Article for July 26, 2020


“For us men and for our salvation He came down from Heaven, and by the Holy Spirit was incarnate of the Virgin Mary, and became man.”

Last week we looked at what the Creed says about the Son, the second person of the Holy Trinity.  Today we look at what we believe about the Incarnation, when Jesus came to Earth as a human being.

We first say that He came “For us men and for our salvation…”  No, by saying “men” we are not saying that He only came to save men and not women.  We are saying that He came for all humans.  “Salvation” means that He came to save us from our sins and bring us to everlasting life in Heaven.  We also say, “He came down from Heaven”.  This is to signify that Jesus is God and therefore resides, with the Father and the Holy Spirit, in Heaven.  To save us, however, He left Heaven to come to Earth.  It is worth noting that while we often use phrases like this one that describe Heaven as above us and Hell as below us, we do not believe that either one is a physical place that we can get to by going up or down.  Rather, they are both states of being.  Heaven is being with God for eternity; Hell is eternal separation from God.  So Jesus did not physically “come down” like when an airplane descends, but He did lower Himself, if you will, from being in the higher state of Heaven to becoming like us on Earth.

The second half of the sentence starts by saying that it was by the Holy Spirit that Jesus became human.  We know that it was by the power of the Holy Spirit that this happened because of what we read in the Gospel of Luke at the Annunciation.  In Luke 1:34, Mary asks Gabriel how it is possible she will have a son when she has not been with a man.  The archangel replies in verse 35, “The Holy Spirit will come upon you, and the power of the Most High will overshadow you. Therefore the child to be born will be called holy, the Son of God.”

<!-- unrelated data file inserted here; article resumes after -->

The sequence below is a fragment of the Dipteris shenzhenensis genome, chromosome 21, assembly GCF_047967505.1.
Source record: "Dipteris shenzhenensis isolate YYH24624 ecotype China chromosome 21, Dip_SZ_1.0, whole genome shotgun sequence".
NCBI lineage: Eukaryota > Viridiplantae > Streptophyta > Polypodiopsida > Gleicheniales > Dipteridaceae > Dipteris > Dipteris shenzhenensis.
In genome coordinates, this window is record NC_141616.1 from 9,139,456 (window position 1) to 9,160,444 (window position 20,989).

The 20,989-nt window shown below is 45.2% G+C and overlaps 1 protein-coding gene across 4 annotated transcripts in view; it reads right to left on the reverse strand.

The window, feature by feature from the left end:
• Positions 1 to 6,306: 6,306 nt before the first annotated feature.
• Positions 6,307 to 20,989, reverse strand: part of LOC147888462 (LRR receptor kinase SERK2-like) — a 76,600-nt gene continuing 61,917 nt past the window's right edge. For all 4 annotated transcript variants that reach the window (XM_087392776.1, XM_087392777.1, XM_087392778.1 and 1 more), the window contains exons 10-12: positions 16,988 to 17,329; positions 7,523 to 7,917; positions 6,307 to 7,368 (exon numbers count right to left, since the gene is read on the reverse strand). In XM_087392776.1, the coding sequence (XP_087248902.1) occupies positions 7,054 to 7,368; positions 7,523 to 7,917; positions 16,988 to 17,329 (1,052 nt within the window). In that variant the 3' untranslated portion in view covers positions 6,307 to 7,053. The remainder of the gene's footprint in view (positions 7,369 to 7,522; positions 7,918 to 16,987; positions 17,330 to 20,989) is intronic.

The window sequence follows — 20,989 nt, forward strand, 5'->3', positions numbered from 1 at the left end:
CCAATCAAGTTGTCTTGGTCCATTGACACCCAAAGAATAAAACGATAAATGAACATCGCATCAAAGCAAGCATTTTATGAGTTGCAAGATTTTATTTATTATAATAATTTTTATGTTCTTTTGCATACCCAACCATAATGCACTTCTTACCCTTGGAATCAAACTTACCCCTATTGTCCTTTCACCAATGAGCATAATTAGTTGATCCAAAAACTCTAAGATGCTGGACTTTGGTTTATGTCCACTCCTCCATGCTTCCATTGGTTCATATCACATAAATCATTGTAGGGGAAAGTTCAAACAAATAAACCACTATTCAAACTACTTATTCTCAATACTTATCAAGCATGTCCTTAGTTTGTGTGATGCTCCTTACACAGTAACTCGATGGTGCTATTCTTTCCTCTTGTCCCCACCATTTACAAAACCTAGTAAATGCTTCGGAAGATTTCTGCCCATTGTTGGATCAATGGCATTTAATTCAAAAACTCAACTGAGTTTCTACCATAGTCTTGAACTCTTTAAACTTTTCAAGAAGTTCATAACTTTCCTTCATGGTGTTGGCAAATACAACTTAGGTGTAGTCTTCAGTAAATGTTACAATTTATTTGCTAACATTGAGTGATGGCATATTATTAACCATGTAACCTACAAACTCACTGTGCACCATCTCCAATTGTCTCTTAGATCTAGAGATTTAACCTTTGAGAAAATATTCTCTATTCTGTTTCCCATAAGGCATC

We end the sentence by saying that Jesus “was incarnate of the Virgin Mary, and became man”.  This phrase is actually quite significant and there is a lot of theology packed into this one phrase.  At the time the Creed was written in A.D. 325, there were some who claimed that Jesus was God, but that He was not really human.  Others claimed He was a human that God adopted as His son and was not really God.  We have already talked about Jesus as truly God, now we talk about how He is truly human.  The word “incarnate” means to take on flesh.  This, along with the words, “and became man” means that Jesus was not just God making Himself look like a man.  He really was a man with all the flesh, blood, tears, bones, a brain, and emotions.  God did not just make Jesus appear out of thin air either.  He was born, just like us.  That is where Mary comes in.  It was not just like any other birth, however.  She was still a virgin, not just at His birth, but all her life.  No one can claim that God adopted a boy who did not know who His father was.  Only God could have been His Father.  This is what we believe.